It’s hard to compete with the string of glittery announcements that have come out of Dubai recently. World’s largest mall? Check. World’s largest sustainable underwater tourism site? Obviously. World’s most expensive smile? What else?
Yet burbling in the background is a less bling but equally important news story: the city has traffic problems. According to Dr. Arun Bajracharya, a traffic expert at the British University of Dubai, nine out of 10 motorised trips made in the Emirate use private cars. That means congestion, pollution and high accident rates. What’s more, a 2009 study suggest that as much as 3.5 percent of the UAE’s GDP is lost to traffic congestion annually.
Officials are trying to fix things, investing heavily in transport infrastructure, and working on a plan to complete a mass transit system by 2020. A key part of this will be the Dubai Tram, which will stretch along the affluent, expat-dominated and increasingly crowded coastal strip of the city’s “new side”. It’s scheduled to go live in November this year.
And no one really seems to care.
In case you’re not up on your Dubai transport news, the tram was announced in 2008, hailed as a way of linking neighbourhoods including Media City, Internet City, Knowledge Village, and the Dubai Marina. Plans also show it connecting to several luxury hotels, the existing metro, and the currently isolated but tourist-friendly monorail on Dubai’s manmade island, The Palm. For 20 hours a day, the tram will transport passengers along a 10.6km route in streamlined, air conditioned splendour.
As with so much of Dubai, the official map of the tram may be a little too baroque for its own good…
Back when the project began, Mattar Al Tayer, chairman of the board and executive director of the Dubai Roads and Transport Authority (RTA), told a press conference that the tram would “encourage people in these up-market areas to use an alternative mode of transport instead of private cars”. The districts it would cover contain 180,000 residents, 210,000 workers, and 20,000 visitors per day, he added. “The tram project will help us control traffic congestion in such a high concentration area.”
Construction began – but then, pretty much immediately, the economy crashed. Funding floundered. And the Dubai Tram was delayed, pushed back from an early 2011 launch to late 2014. “Because of the recession we had to replan and reschedule,” noted Abdul al Hassan, the director of rail planning and development at the RTA in 2010. This was true “for all projects in Dubai, not only transportation”, he added – but nonetheless, for several years, all the city had to show for its troubles were miles of construction, blocked streets, increased congestion, and temporary roads.
In 2012, the tram restarted with – in true Dubai fashion – another press conference: “Now we have secured the financial package,” Ahmad Al Hammadi, chief executive of the RTA’s Rail Agency, explained, “and the project will be kicking off within the coming three months back to full scale.”
The stops and starts, though, have resulted in a worsening of the very traffic situation the Dubai Tram aimed to alleviate. Owing to the financial crash and the paused construction with closed streets, traffic congestion became the stuff of nightmares. “I’ve always known the Marina to have the middle of the roads dug up, so any improvement would be better,” a resident told the UAE newspaper The National. But, the article added: “The disruptions have been going on so long that residents of Dubai Marina said it had become part of the Marina lifestyle.”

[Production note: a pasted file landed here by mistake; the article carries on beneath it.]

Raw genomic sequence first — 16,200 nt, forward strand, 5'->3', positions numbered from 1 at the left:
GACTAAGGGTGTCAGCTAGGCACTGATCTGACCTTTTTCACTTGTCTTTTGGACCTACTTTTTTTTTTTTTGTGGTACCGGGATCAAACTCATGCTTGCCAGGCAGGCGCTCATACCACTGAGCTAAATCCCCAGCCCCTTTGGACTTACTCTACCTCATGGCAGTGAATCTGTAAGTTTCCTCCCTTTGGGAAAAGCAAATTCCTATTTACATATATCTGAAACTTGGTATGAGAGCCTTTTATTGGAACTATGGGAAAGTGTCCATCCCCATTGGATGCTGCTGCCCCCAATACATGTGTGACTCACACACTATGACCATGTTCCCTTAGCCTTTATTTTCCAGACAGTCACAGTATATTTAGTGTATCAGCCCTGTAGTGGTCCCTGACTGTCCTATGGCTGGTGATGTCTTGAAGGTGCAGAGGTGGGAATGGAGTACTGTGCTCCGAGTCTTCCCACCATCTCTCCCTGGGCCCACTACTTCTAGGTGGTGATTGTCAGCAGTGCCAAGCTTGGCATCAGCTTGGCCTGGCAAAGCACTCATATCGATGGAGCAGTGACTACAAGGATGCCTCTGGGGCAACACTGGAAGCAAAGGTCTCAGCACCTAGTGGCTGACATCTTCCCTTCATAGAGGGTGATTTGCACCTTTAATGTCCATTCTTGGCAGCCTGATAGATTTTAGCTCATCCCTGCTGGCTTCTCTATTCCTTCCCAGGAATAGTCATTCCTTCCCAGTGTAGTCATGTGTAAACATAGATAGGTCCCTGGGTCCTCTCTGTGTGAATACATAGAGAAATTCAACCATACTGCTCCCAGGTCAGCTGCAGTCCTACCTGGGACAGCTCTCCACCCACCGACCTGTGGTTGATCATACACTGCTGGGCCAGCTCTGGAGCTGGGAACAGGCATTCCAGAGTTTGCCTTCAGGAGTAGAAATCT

…so we drew our own. Here’s a tube-style map of the Dubai tram’s 10.6km route.
Yet this delay isn’t even the biggest issue with the Dubai Tram. The biggest issue is that no one seems very bothered at all.
To understand why – or rather, why not – you need to look at the city’s existing transport system. Most people drive in Dubai. Those who don’t have a couple alternatives. Taxis are cheap, safe, easy to find, and get you anywhere; not surprisingly, they’re very popular. Buses exist, but most people avoid them like unreliable hotboxes on wheels. Walking isn’t really an option, as pavements are rare, the roads are dangerous, and the sun is brutally hot.
Then there’s the Dubai Metro. It’s clean, efficient, and reliable. Yet its still-developing route is limited, offering only two lines, one of which runs parallel to Dubai’s main road. It’s also very linear and long – according to the record books it’s the longest driverless metro network in the world – but this unfortunately means that getting from one side of town to another can take a pretty long time too.
What’s more, given the location of its stations, the metro often requires car transport at either end of the journey. You can’t just nip to the tube stop at the end of your street. You’ve got to get to the metro first.
Into all this comes the tram. The success of the Metro suggest it has the potential to play a role. Yet its finished route will be short, under 15km, little more than a dot in a city that’s 110km from end to end. And many journeys – from the Dubai Marina to the airport, say, or from The Palm to the financial centre – will require at least three modes of transportation: tram, metro and something else. The ”something else” will most likely be a taxi. It all raises the question: why go to all that bother, when you could just take one for the entire journey, saving 30 minutes in the process?
The Dubai Tram might prove to be a roaring success. The Dubai Metro certainly has taken off, and the RTA are doing some clever things (two days of free public transport a year, free Wi-Fi at stations, cheap tickets) to encourage public transit. But given the current public boredom with the project and the continued appeal of cars, one does have to wonder: when the tram goes live in November, will anyone even care enough to notice?
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